The Asian reporter. (Portland, Or.) 1991-current, October 02, 2017, Page Page 5, Image 5

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    ASIA / PACIFIC
October 2, 2017
THE ASIAN REPORTER n Page 5
Indonesia volcano may erupt explosively or menace for weeks
By Stephen Wright
The Associated Press
ALI, Indonesia — Experts say a
suddenly active volcano on the
Indonesian tourist island of Bali is
more likely to erupt than not.
But because every volcano has its own
unique characteristics, scientists can’t
predict when that will be with total
certainty. It could erupt suddenly or
continue for weeks at its current menacing
level of seismic activity.
What’s led to eruption warnings?
The slow movement of the tectonic
plates that make up the planet’s surface
carries massive quantities of rock deep
into the earth, where they melt. As this
molten magma rises, pressure increases
inside a sealed chamber beneath the
mountain until it explodes.
The type of magma that feeds Mount
Agung traps more gas, which tends to
produce larger eruptions. It’s the rising
volume of magma that is causing hundreds
of tremors being recorded daily around the
mountain.
“The volcano is bulging, causing a large
number of small cracks to form and the
earth to vibrate,” said David Boutelier, a
geologist and expert on plate tectonics at
Australia’s University of Newcastle.
How soon could it erupt?
Disaster officials said instruments
recorded more than 800 volcanic earth-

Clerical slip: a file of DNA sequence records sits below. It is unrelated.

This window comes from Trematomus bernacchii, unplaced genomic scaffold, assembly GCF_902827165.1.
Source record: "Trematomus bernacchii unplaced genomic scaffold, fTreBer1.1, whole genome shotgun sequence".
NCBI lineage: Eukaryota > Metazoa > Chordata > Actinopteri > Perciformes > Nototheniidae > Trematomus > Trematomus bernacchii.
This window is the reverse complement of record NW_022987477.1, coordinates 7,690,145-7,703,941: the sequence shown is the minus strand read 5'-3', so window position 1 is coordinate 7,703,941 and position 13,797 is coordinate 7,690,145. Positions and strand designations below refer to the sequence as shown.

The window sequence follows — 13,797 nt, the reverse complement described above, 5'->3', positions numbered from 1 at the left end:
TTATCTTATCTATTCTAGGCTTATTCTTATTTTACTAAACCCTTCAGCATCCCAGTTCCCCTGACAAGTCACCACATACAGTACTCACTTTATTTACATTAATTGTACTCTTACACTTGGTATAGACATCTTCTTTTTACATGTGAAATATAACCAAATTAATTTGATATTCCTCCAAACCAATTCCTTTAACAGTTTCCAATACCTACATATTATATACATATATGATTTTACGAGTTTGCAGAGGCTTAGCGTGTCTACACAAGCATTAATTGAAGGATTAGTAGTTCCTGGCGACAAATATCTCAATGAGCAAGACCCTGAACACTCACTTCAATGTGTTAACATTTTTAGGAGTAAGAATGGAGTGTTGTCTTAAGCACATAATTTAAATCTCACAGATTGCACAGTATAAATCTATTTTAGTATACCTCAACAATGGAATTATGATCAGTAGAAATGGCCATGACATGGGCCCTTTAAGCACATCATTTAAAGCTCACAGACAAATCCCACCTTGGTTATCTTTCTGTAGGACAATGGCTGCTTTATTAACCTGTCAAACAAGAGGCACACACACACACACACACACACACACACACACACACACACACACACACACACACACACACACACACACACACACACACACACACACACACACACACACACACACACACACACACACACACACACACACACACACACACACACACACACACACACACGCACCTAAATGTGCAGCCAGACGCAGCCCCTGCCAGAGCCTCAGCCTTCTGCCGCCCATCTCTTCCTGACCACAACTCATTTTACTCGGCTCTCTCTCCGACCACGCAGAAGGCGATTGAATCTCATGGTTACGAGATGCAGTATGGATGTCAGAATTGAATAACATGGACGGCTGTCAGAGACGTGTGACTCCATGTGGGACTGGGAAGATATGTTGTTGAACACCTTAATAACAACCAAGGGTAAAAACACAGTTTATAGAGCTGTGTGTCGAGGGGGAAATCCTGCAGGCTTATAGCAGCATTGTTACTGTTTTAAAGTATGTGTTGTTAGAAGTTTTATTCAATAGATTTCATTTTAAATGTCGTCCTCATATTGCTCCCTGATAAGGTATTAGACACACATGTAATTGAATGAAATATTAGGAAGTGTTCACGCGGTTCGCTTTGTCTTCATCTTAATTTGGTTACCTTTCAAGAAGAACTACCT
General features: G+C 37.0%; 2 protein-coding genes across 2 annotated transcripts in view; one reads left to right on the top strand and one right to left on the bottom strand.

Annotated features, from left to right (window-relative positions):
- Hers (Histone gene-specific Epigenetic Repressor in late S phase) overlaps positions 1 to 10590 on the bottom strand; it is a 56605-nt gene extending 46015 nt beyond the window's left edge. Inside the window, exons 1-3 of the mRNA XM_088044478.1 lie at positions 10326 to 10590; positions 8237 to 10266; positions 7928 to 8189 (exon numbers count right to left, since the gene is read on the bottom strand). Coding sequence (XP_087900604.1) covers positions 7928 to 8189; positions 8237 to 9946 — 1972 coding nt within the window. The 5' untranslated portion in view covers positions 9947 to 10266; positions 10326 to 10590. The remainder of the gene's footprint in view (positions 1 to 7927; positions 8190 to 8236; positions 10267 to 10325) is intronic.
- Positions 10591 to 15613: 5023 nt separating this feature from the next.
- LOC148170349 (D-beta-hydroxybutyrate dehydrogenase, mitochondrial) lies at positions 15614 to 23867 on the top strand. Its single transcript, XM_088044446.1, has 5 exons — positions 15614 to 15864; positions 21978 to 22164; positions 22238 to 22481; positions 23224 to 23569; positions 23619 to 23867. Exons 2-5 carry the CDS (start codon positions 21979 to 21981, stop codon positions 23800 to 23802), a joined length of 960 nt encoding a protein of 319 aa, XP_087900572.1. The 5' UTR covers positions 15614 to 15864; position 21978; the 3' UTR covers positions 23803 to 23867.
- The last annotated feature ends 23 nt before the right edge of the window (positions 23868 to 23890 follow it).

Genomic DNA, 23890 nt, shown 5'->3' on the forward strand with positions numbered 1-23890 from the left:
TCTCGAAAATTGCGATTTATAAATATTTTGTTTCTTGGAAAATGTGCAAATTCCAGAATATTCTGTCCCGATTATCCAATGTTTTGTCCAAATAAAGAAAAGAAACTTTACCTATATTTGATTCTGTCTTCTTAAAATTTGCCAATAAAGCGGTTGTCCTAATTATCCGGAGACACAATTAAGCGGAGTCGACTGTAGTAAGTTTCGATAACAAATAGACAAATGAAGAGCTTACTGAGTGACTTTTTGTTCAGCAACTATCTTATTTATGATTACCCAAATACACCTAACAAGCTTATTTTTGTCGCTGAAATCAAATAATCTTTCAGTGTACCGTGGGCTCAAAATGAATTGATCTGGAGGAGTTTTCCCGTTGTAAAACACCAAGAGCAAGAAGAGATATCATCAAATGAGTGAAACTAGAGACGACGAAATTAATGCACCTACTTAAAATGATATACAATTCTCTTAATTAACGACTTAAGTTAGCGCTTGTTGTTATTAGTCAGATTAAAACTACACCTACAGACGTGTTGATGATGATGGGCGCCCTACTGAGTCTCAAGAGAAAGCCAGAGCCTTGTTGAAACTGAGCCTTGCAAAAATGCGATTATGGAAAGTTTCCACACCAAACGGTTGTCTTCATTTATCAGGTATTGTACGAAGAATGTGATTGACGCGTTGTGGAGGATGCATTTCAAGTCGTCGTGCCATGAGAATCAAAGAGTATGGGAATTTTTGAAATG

quakes in late September. Many of the
quakes have been strong enough to be felt
by people in the surrounding region.
In theory, the current level of activity
could go on for some time without an
eruption. It is difficult to predict because
each volcano behaves differently.
“It could continue for the next few days
or weeks, but an eruption could also
happen any time given its condition is very
critical,” said Gede Swantika, head of
volcanology at Indonesia’s Center for
Volcanology and Geological Disaster
Mitigation.
Heather Handley, an earth sciences
specialist
at
Sydney’s
Macquarie
University, said Agung’s last eruption in
1963 was preceded by earthquakes, small
ash eruptions, and lava flow. “It is hard to
know for sure what will happen this time,”
she said.
B
What are the chances it will erupt?
Authorities raised the volcano’s alert
status to the highest level on September 15
and announced a no-go zone that extends
up to 7.5 miles from the crater. More than
130,000 people have fled, including some
who live farther away.
“We could say that the chance of an
eruption is very high, above 50 percent,”
said Swantika.
Entering the exclusion zone would be
extraordinarily risky.
“I would not go now. The activity is too
high and the risk much too large,”
Boutelier said. The pyroclastic flow, a rush
of hot gas, ash, and other volcanic
MOUNTING PRESSURE. A woman works in
a field with Mount Agung in the background in Amed,
Bali, Indonesia. Authorities raised the volcano’s alert
status to the highest level on September 15 and an-
nounced a no-go zone that extends up to 7.5 miles
from the crater. (AP Photo/Firdia Lisnawati)
material, would “kill everyone in its path
in a few seconds,” he added.
Could the volcano suddenly
go quiet again?
It’s possible the volcano could calm back
down, but that is unlikely without
pressure being released in some way.
Handley said there were signs of activity
such as gas releases and earthquakes in